Dover council votes to include church survey in recreation plan

DOVER — The ongoing issue as to what to do at Dover Park and with the site where the Dover Parks and Recreation Building once stood continued to be a discussion amongst council members during last night’s meeting.

Council voted to defer the actions until more information is obtained regarding the matter.

Council members also unanimously voted to include the results of the Social Action Commission’s Task Force of Mount Zion A.M.E. Church survey along with other data to determine residents’ recreational needs for the east part of the city.

During Monday night’s Dover City Council meeting, Councilman Brian Lewis, right, led a moment of silence for the late Supreme Court Justice Antonin Scalia, who died Feb. 13. Councilman Lewis said he was privileged to have had lunch with the justice in his chambers when he received an award from the U.S. Supreme Court Historical Society presented by Justice Scalia last year. “I met him several times when I was a police officer in Washington, D.C.,” Councilman Lewis said. “I was given the award because of my work through that. “He was a great down-to-earth individual.” (Submitted/Brian Lewis)

During Monday night’s Dover City Council meeting, Councilman Brian Lewis, right, led a moment of silence for the late Supreme Court Justice Antonin Scalia, who died Feb. 13.
Councilman Lewis said he was privileged to have had lunch with the justice in his chambers when he received an award from the U.S. Supreme Court Historical Society presented by Justice Scalia last year.
“I met him several times when I was a police officer in Washington, D.C.,” Councilman Lewis said. “I was given the award because of my work through that.
“He was a great down-to-earth individual.” (Submitted/Brian Lewis)

At the heart of the ongoing recreational debate is Dover Park, located east of U.S. 13 on White Oak Road between U.S. 13 and Del. 1. The old building was at 1210 White Oak Road,

The park’s wooded 28.2 acres also include softball fields, a playground, pavilions, basketball courts, tennis courts, disc golf and more. It once had a recreation center building, constructed in the 1970s and which council voted to demolish in 2014.

Last month during the Parks, Recreation and Community Enhancement Committee members considered a proposed recreation center at Dover Park. At that time, members recommended referring the proposal back to the Mayor Robin Christiansen for more information.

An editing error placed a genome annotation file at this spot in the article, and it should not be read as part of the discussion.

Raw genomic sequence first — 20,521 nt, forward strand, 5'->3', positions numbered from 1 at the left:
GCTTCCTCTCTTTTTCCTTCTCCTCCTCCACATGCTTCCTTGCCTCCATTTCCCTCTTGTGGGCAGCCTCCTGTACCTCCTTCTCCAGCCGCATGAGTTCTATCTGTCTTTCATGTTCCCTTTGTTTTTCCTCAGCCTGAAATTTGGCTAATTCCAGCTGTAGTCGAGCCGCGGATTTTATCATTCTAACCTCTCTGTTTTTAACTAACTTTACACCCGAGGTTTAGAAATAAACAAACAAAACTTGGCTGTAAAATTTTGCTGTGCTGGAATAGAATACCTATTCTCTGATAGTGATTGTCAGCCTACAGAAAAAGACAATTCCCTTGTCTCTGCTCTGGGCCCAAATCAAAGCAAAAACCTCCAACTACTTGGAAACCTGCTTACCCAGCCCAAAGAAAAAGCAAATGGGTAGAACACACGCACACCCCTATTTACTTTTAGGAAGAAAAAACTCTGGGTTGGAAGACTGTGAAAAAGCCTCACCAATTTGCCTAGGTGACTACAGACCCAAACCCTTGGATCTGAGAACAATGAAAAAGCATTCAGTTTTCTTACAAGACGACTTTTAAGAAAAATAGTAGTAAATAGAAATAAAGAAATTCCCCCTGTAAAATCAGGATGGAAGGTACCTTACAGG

During that meeting Mayor Christiansen reiterated his previous recommendation that $380,000 that had been earmarked for a splash park be used for a community center at Dover Park, projecting that a splash park would be available to the community for only two to two-and-a-half months per year.

The city’s director of planning and community development appears committed to the splash park.
Anne Marie Townshend pointed to recreation-needs assessment residents were asked to complete last year.

The recreational-needs assessment helps the city plan the future of Dover’s parks and recreation programs. Of Dover’s estimated population of 37,540, a total of 506 people responded to the assessment.

The Social Action Commission’s Task Force of Mount Zion A.M.E. Church on Queen Street conducted its own survey of more than 300 residents to see what they would like to see at the former Dover Parks Recreation Building.

Councilman Roy Sudler Jr.

Councilman Roy Sudler Jr.

It was submitted to city council in January 2014.

Those results of the SAC survey weren’t included with the city’s recreational assessment.

“My concern is when I look at the needs survey by the city it doesn’t give examples of the programs and activities that were desired in the SAC needs assessment survey,” Councilman Roy Sudler said.

“It doesn’t specify how many people wanted a splash park, or wanted a baseball or tennis court restored.”

He said there’s no physical data that gives the city a clear-cut picture as to what they’ll be supporting.

The majority of 300 residents who participated in Mount Zion’s Social Action Committee’s survey agreed the old rec center at Dover Park needed to come down, with 246 in favor of its demolition.

Almost as many, 234, wanted it replaced by a new modern building.

“In the SAC survey we found physical data, but I don’t see it here or any of the information,” Councilman Sudler added.

“I think that needs to be included to see what the programs were from all avenues. I think it needs to be included before we start a blueprint and further discussion on what kind of facility we plan to have for the future.”

Council President Timothy Slavin

Council President Timothy Slavin

Council President Timothy Slavin shared the same sentiment.

“I regretfully voted against the Pitts Center,” Mr. Slavin said, referring to the center which opened in 2008 in Schutte Park. That park is in west Dover, on Electric Avenue. “The reason I voted against it is I believe that we built the right center in the wrong place. We’re trying to target at risk youth so they have a safe place to go.

“We built it to where it’s completely inaccessible to the largest population at risk. It’s difficult to ride your bike, or walk out there.”

He said the needs of the residents on the east side of the city have been neglected for a long time.

“It hurts me that we’re not looking at where our at-risk youth population live,” Mr. Slavin said. “I’m kind of concerned about this ready, fire aim approach to this.

“I think that there’s good data that’s out there between our survey and the one done by the social action committee.”

He said the results of all surveys and data should be used moving forward.

“I think the results should be used to make decisions and it shouldn’t be used to support the decisions that haven’t already been made.”

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